I Can't Bring Myself to Pit James Lileks . . . But . . .

I hate it when writers and humorists whose work you love disappoint you on a personal level. Like finding out that James Thurber and HL Mencken were Not Nice Fellows. Makes it a tad harder to enjoy their work.

Now. We all love James Lileks. His Institute of Official Cheer is sheer brilliance. I gave all my friends his book last year for New Year’s. But his Daily Bleat columns are beginning to disillusion me. First, I saw this last week, about the gay Episcopal bishop:

“‘I want to have sex with other people’ is not a valid reason for depriving two little girls of a daddy who lives with them . . . There’s a word for people who leave their children because they don’t want to have sex with Mommy anymore: selfish . . . the fact that he left mom for a man insulates him from criticism. It’s as if he had to do it. To stay in the marriage would have been (crack of thunder, horses neighing) living a lie, and nowadays we’re told that’s the worst thing anyone can do.”

OK. The fact that Lileks doesn’t understand the difference between “having an affair” and, yes, “no longer living a lie” is disappointing. I personally don’t understand why a gay man would get married to a woman in the first place. But owning up to one’s mistake and getting out of a situation that’s making everyone miserable? A smart and honorable thing to do.

So, I put it aside and continued to enjoy his Bleats, till I came across this today, on one of his photo tours of Fargo:

“But the old City Hall is still the same, a low clean modern building with the Ten Commandments standing out front. They’ll be gone soon, I’m sure, and that will be a powerful message to all those Fargoans who’ve been tossing atheists on the bonfire every Sunday morning.”

Aw fer chrissakes. OK, he is being “funny.” I’m sure he is not actually anti-atheist, though the whole “separation of church and state” thing seems beyond him, and he doesn’t understand how threatening such things can be to non-Christians.

I’m sure he is a Very Nice Man. I still think he is funny, and still enjoy his Institute. But I no longer want to have a drink with him after work at the Algonquin.

That’s the closest I can come to Pitting him.

“the fact that he left mom for a man insulates him from criticism.” Maybe not, but it certainly takes any of the sense out of it. There are lots of lies one can live - and living a lie is bad, especially in a marriage. (I have no idea why Lileks pooh-poohs this this notion.) The crux of the matter is the consequence of coming clean.

If, for instance, I had only pretended to hold down a regular job, and had been making my living as a skilled counterfeiter, I could admit everything to my wife and come clean. This would not necessarily mean the end of our marriage. I’d have to give up my criminal life and find ‘real’ work, in all likelihood, and even if I did that, it’s possible that my wife might have too much trouble coming to grips with my criminal past, but once past the shock, the lie of the past wouldn’t be a structural impediment to going forward on an honest basis.

But when the lie has been one’s sexual orientation, what then? “Dear, I’m gay, and that’s why we only have sex about five times a year; even then, I have to fantasize about men to get it up.” This does present a problem in going forward, unless both parties are willing to deal with an essentially chaste marriage. Maybe Lileks thinks that’s the sacrifice one ought to make for one’s children in such a situation, but that’s debatable at best.

And as far as the Ten Commandments are concerned, gimme a break, Lileks. (I figure we’ve debated this one enough here that I won’t raise the actual issues one more time.)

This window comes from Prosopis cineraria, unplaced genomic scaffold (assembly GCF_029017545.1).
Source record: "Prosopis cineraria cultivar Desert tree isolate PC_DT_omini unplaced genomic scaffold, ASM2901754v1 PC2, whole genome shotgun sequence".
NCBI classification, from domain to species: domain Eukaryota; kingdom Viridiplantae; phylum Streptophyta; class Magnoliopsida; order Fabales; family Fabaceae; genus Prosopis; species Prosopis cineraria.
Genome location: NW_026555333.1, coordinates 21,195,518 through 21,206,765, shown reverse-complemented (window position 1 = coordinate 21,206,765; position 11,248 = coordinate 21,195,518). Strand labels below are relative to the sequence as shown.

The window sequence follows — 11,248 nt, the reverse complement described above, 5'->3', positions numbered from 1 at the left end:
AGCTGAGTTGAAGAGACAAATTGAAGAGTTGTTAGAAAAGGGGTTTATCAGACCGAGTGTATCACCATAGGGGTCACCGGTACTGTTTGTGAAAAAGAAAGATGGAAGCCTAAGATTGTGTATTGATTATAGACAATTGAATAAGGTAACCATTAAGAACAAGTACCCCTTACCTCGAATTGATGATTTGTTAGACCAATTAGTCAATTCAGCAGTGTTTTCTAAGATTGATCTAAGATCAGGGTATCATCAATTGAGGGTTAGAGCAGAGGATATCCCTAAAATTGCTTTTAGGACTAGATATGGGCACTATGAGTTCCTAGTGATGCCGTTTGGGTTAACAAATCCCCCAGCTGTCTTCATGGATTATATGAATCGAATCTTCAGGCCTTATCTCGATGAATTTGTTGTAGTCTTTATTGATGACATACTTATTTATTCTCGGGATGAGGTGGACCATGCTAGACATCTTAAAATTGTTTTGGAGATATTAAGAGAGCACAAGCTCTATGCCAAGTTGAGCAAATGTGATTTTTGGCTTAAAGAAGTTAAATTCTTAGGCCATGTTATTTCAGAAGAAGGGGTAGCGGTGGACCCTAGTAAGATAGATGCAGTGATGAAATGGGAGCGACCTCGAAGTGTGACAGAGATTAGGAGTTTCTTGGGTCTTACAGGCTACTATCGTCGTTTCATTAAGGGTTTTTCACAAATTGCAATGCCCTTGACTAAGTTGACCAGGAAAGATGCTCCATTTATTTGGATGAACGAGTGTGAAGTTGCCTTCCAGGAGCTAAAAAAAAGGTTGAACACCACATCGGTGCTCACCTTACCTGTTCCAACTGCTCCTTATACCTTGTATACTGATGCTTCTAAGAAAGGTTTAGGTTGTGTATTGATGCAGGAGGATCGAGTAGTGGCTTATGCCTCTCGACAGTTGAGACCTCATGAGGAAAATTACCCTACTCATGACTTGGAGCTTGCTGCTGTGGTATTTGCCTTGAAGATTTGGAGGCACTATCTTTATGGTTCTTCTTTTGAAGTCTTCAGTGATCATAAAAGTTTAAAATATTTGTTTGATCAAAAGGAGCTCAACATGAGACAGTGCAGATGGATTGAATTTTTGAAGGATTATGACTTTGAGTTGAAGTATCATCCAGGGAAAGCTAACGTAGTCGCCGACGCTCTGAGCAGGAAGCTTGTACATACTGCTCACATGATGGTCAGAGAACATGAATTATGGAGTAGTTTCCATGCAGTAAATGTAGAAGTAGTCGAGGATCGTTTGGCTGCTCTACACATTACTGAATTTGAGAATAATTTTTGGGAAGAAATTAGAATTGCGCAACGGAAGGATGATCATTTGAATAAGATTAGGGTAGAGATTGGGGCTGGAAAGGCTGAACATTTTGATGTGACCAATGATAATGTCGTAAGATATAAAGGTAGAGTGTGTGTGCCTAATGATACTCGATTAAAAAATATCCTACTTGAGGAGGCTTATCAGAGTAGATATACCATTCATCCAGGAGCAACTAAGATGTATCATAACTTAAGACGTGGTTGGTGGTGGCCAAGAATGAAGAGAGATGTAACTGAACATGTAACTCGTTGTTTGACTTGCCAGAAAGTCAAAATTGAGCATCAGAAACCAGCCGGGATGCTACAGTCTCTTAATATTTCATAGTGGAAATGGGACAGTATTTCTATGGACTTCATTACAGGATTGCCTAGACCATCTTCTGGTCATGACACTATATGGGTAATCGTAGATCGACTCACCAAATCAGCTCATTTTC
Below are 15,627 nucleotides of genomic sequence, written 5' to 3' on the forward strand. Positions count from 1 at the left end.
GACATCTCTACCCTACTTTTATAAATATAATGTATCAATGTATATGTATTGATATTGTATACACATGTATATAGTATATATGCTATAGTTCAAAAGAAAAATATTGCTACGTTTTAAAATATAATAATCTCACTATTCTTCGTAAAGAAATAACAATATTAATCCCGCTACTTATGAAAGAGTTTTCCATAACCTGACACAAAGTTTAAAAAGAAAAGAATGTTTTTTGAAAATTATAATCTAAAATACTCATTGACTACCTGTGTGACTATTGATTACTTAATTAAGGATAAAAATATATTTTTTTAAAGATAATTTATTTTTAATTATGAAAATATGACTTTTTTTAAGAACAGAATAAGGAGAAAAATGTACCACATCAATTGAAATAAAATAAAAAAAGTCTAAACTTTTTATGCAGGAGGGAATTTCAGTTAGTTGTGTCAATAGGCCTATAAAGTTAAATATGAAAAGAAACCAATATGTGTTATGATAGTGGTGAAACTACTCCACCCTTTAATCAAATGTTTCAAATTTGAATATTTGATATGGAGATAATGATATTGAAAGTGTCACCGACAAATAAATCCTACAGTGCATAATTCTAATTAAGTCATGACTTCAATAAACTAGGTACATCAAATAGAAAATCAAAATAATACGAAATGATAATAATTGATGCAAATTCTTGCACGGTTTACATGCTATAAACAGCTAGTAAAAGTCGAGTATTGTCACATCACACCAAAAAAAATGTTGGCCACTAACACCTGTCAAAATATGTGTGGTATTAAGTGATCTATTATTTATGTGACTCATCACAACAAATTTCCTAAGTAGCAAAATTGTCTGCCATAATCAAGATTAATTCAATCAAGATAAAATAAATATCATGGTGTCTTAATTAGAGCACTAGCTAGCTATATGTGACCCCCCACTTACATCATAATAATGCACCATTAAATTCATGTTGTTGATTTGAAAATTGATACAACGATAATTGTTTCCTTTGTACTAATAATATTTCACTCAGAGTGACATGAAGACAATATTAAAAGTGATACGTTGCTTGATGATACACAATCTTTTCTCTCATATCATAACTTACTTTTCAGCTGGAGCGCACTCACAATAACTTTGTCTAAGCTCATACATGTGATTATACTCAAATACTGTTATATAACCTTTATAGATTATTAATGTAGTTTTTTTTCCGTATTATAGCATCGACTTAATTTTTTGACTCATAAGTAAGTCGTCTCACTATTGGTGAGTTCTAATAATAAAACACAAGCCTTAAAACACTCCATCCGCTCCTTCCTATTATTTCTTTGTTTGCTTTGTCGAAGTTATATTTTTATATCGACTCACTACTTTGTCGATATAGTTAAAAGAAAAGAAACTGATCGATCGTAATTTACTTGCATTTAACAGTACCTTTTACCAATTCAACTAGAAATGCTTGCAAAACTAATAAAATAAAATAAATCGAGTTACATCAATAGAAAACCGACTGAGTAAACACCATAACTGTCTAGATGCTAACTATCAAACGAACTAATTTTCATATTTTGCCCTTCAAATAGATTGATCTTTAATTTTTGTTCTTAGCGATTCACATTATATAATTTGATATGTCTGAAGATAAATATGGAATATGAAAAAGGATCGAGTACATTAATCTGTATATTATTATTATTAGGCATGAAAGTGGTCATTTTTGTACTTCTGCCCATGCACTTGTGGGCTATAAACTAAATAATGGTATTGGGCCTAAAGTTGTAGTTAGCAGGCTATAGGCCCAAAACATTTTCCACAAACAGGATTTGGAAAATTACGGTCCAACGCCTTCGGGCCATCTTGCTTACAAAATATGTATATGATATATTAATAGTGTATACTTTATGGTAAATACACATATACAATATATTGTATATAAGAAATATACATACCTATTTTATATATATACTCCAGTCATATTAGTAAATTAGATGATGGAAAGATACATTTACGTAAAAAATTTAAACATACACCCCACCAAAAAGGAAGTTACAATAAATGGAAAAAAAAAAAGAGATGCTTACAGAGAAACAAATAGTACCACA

That bishop’s daughters are grown and fully support their father’s decision. It’s not like he abandoned two toddlers crying, “why is daddy kissing dat Bad Mans, mommy?”

And if he really can’t understand why “Keep the Sabbath holy” and “Thou shalt have no other Gods before me” is inappropriate to brandish before non-Christians in front of a US courthouse . . .

Damn. I still love his “Institute,” but I gotta stop reading his Bleats . . .

You should send these thoughts to him. I’m sure he gets tons of e-mails a day, but there is a chance he might happen across yours.

I generally disagree with Lileks politically. I do think he’s a reasonably thoughtful guy and is willing to consider other sides. Give him the opportunity to learn and the benefit of your knowledge and experience.

Eh, he doesn’t care what I think—I’m sure he must know he’s pissing off us East Coast, wild-eyed lefties.

Besides, I have it on good info he lurks here at the SDMB . . .

No comment on the bishop, but the second example doesn’t trigger my outrage meter.

I dunno, Eve, I think you’re reading too much into this, based on a personal hot topic. It’s definitely not anti-atheist. It is poking mild fun out at the people who have zero tolerance for any public display of anything that’s associated with religion, as if its very presence will incite the townspeople to start burning heretics.

Think of the following analogy, most people believe in animal rights but they still make fun of PETA because they’re fanatics.

Oh, go ahead, PIT the pasty-faced yuppie bastard. I like the Institute, too, but Lileks’ politics are for shit. It’s like he approaches social policy issues and all the intelligence drains out of his brain.

Let’s not forget he’s a self-centered househusband who could give a shit about regular folk. He THINKS he’s a regular guy, but he’s so far past the line for being a regular guy that regularness isn’t even a line to him … it’s just a dot.

Calvin Trillin, THERE’S a regular guy.

In the sake of full disclosure, I must also admit I am horrifically jealous of him—I wish I had a lawyer wife going out and bringing home obscene amounts of cash so I could stay home and work on my books and freelance columns. No, I gotta go to work every goddam day and clean up the grammar and punctuation of girls half my age with one-tenth my abilities and experience, and by the time I get home, I’m too disgusted to turn on my computer . . .

Umm, what were we talking about again?

Don’t forget he also uses Macintoshes. And likes them. He’s probably a god damned Communist.

His ex-wife also wrote a very complimentary statement about him and what a good man he is during the time in which his appointment was still questionable. I don’t know about other Dopers, but I’d be concerned if an ex-boyfriend of mine was asked to provide a character statement about me for the national media!